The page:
In much of California we have two basic seasons: winter and summer each about six months long. In the winter it may occasionally rain and we wear long sleeves and carry an outer layer.  In the summer, we wear short sleeves.

On this cross-country journey, I ran into a lot of unexpected weather. I wrote earlier about the snow over the Colorado mountains, the freezing conditions and 55mph gusts through Wyoming and South Dakota. Fortunately the East Coast and the South were more pleasant.

The day before arriving in Denver, I was surprised to learn that there was a serious tornado warning in Wyoming and Northern Colorado. In my lifetime I have only heard of one freak tornado that occurred in the San Francisco Bay Area about ten years ago. Once I hit Northern Colorado, the road signs indicated active tornado warnings. The freeway was full with both cars and trucks. I scanned the radio to try to learn more. I figured I would keep a lookout on the sky and see what the other vehicles were doing.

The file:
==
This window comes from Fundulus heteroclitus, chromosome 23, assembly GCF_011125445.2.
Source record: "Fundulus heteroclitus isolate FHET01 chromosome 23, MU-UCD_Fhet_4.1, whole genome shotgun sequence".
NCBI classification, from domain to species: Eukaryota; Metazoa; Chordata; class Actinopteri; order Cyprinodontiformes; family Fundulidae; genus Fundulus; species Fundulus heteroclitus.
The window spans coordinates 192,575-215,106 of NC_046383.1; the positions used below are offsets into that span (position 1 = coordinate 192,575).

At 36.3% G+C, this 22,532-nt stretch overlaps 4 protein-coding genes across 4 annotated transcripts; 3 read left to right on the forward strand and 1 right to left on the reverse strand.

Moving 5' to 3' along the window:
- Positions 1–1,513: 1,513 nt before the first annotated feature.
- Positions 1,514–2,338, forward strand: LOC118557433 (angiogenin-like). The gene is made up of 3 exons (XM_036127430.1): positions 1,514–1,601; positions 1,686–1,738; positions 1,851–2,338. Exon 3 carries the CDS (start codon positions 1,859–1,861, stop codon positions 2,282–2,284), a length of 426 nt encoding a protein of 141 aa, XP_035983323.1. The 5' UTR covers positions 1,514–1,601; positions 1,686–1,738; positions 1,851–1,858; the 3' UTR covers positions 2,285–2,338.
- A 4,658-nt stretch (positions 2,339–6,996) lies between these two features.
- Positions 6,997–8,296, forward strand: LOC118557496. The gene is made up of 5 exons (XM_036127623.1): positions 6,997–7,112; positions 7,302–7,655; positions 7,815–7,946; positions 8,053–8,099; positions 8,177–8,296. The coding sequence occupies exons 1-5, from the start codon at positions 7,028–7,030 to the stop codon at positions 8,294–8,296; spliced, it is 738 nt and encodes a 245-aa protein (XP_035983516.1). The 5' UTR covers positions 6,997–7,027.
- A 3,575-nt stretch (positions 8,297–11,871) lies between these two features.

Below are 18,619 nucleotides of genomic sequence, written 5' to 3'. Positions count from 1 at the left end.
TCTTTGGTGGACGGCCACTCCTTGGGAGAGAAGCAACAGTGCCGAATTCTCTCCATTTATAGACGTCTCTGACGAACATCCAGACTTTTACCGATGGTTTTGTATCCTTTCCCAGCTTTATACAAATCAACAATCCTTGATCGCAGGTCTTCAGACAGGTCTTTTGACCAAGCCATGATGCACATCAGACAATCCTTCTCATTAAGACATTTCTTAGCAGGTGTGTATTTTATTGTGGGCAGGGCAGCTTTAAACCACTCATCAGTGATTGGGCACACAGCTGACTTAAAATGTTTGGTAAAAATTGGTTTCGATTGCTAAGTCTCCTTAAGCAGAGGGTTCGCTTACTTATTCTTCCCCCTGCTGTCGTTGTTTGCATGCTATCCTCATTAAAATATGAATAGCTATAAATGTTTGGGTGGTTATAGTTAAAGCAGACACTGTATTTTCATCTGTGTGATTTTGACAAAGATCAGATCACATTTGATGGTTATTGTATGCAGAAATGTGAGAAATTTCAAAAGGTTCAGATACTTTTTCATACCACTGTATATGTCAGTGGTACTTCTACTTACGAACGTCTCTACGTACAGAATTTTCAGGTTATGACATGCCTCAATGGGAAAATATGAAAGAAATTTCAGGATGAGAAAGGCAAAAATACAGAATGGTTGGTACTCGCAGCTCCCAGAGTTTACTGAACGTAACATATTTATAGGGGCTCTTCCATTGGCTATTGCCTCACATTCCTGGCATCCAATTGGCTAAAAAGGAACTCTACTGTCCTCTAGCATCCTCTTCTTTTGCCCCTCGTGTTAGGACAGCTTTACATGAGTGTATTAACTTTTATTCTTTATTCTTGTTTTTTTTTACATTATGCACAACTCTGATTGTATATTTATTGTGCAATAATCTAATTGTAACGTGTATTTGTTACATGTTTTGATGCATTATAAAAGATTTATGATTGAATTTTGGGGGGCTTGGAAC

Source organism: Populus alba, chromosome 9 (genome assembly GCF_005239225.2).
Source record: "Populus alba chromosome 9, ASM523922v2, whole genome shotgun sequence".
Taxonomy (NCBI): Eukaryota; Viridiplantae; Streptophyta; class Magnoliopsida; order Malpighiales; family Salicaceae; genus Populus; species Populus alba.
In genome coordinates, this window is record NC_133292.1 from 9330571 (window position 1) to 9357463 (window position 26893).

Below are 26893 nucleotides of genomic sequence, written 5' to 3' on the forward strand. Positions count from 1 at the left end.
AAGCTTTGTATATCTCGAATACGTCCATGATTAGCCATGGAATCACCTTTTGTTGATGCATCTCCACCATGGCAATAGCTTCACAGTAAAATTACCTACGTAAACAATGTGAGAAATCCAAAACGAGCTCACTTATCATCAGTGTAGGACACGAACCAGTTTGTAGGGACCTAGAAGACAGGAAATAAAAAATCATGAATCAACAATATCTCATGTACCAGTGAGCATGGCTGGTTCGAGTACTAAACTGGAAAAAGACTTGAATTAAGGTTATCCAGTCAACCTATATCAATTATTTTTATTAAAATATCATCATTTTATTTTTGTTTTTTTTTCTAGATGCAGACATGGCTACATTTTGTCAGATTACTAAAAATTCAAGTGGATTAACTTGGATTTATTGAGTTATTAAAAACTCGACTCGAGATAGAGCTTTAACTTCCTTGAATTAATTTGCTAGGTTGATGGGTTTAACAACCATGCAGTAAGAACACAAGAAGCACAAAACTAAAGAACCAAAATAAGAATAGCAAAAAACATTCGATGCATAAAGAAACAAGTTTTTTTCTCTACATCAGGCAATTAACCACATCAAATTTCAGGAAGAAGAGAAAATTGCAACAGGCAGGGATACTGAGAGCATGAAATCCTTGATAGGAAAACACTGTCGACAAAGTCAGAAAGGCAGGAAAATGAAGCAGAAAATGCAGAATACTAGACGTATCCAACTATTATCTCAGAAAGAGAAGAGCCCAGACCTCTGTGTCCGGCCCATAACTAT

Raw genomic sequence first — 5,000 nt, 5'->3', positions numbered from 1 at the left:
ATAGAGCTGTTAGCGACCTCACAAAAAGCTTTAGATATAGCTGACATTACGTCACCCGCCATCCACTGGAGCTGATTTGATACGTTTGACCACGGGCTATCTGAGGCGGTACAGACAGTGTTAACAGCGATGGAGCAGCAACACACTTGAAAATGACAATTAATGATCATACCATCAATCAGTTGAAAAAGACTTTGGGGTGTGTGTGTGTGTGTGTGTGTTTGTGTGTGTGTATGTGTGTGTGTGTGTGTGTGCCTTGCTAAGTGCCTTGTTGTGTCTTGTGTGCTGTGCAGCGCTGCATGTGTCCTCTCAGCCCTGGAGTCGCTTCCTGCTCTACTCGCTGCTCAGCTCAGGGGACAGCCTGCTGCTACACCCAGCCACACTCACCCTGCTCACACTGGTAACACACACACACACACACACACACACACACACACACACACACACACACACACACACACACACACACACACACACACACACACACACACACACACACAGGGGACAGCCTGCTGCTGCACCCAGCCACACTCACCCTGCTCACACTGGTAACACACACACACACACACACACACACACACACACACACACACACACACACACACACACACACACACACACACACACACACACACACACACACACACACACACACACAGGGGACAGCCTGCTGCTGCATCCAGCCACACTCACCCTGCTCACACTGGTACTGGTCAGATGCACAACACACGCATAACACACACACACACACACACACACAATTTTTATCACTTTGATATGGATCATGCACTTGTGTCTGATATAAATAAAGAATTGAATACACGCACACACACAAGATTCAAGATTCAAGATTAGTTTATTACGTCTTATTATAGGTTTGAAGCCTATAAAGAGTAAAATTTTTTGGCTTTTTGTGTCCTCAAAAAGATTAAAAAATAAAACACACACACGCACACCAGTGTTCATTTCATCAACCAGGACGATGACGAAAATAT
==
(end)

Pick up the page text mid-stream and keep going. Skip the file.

After Colorado I spent a couple of days enjoying southern Utah. I went to Canyonlands National Park and while taking the picture above it started to hail. I luckily did not venture out on a hike and returned to my car. A few miles later I found quite a layer of hail on the road along with some serious precipitation and wind. The drive was a little scary as I knew two of my tires were not in particularly good condition and definitely not suited for “snow”. The conditions deteriorated after the photo was taken.

I was told by a local in Moab that it only rains typically around ten days a year.  All along this journey I have experienced unusual weather that I suspect may be caused by climate change.   Luckily I survived rain, wind, snow, hail and tornados.